We formed a little over two and a half years ago. I moved into Lafayette with our bass player, Joshua Wells, and we started playing music at the time. There were two other band members in Royal Teeth that played music with Josh for two years, and so when we needed more members we reached out to those guys, to see if they wanted to get back into playing music. Our guitar player, Stevie, was in a local band around town. Louisiana has a lot of music, a lot of bands - you're connected to a lot of people in different projects, and that's kind of how it started. [Singer] Nora, she was the last person to join the band, and she's never actually been in a band before, but she graduated college in Lafayette with a few of the guys and moved to New Orleans, and when we needed a female singer they suggested her because of word of mouth that she could sing well. So, we kind of stalked her, and looked her up on Facebook and messaged her, and met with her and had coffee, and asked her if she could play a show a week later. She did it, and she's been in the band ever since, so that was lucky for us.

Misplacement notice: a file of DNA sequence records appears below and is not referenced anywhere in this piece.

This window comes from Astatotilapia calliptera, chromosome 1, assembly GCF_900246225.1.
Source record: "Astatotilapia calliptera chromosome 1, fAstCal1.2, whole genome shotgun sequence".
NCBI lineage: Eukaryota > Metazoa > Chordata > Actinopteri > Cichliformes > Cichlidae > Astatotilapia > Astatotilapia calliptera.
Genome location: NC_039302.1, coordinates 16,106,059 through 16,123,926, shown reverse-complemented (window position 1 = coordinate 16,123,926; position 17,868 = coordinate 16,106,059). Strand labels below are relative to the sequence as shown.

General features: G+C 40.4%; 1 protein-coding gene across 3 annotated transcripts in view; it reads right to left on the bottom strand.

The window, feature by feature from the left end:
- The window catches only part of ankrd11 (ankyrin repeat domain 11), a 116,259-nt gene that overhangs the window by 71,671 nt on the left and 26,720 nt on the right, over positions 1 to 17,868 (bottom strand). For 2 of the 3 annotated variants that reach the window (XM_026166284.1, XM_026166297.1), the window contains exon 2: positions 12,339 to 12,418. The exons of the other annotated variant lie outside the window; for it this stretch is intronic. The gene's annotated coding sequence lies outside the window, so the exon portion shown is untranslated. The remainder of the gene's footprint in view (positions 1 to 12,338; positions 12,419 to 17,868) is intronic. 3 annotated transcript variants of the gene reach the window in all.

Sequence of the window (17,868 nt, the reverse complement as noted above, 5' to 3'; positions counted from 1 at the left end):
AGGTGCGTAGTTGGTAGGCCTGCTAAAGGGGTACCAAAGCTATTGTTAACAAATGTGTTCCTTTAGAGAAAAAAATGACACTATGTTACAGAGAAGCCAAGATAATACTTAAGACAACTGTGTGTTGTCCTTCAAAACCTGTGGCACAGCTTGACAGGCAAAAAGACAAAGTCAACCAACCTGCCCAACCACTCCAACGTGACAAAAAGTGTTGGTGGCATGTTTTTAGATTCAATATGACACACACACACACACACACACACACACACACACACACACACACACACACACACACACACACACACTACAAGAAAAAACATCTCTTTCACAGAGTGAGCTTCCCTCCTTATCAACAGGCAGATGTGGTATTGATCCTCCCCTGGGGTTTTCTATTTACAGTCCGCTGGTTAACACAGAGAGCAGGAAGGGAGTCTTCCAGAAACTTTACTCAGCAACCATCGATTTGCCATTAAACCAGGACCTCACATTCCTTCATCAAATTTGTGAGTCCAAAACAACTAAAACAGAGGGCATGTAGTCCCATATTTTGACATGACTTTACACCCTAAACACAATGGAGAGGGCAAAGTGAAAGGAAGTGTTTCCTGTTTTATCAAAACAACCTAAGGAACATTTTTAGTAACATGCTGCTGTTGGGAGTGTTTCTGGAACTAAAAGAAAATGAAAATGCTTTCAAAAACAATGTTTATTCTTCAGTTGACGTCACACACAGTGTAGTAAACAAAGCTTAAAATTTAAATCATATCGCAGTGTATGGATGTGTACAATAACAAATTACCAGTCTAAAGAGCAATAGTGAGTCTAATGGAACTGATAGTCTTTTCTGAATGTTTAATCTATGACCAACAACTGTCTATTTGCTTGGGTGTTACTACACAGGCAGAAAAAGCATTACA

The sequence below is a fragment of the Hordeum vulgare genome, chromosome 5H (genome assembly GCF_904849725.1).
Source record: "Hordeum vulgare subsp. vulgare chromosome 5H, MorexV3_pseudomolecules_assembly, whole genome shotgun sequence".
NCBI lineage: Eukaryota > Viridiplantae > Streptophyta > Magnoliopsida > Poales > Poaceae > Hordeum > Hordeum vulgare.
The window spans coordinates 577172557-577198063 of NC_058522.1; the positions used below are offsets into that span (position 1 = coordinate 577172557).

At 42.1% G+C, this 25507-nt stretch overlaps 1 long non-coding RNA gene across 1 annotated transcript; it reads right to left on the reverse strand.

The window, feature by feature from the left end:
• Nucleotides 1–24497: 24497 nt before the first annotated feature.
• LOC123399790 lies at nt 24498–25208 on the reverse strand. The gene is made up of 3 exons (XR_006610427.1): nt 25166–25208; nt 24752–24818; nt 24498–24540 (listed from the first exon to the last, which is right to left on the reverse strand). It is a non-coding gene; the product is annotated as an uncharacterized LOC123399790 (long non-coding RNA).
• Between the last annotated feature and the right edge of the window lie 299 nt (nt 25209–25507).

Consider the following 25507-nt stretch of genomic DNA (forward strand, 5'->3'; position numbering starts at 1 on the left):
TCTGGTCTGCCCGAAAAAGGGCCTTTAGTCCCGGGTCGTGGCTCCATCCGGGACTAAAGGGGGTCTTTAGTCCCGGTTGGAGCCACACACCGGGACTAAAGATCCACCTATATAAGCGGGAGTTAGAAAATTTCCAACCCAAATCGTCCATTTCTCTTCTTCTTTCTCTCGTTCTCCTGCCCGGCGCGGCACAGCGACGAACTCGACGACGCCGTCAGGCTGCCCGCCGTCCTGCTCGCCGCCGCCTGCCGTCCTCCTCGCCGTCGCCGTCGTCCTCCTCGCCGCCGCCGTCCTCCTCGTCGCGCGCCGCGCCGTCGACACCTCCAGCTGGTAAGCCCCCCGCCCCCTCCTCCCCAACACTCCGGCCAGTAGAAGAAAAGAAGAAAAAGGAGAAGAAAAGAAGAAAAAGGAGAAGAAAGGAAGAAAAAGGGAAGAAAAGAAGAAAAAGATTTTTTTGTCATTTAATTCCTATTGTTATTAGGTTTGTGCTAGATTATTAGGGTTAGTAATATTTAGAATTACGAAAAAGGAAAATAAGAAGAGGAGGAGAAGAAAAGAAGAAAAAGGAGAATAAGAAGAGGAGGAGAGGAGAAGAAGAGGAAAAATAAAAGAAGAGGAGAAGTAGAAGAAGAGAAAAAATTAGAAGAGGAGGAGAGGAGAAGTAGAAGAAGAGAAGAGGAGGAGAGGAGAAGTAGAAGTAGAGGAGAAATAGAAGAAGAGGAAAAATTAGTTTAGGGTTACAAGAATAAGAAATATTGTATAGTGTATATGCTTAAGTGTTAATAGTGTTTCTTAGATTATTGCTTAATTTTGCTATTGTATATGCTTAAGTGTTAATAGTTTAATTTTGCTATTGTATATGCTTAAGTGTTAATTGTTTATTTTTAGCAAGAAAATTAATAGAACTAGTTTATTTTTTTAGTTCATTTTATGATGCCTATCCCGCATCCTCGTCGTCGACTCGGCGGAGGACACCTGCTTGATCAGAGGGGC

Why'd you guys decide to go with the unorthodox double lead vocalist idea?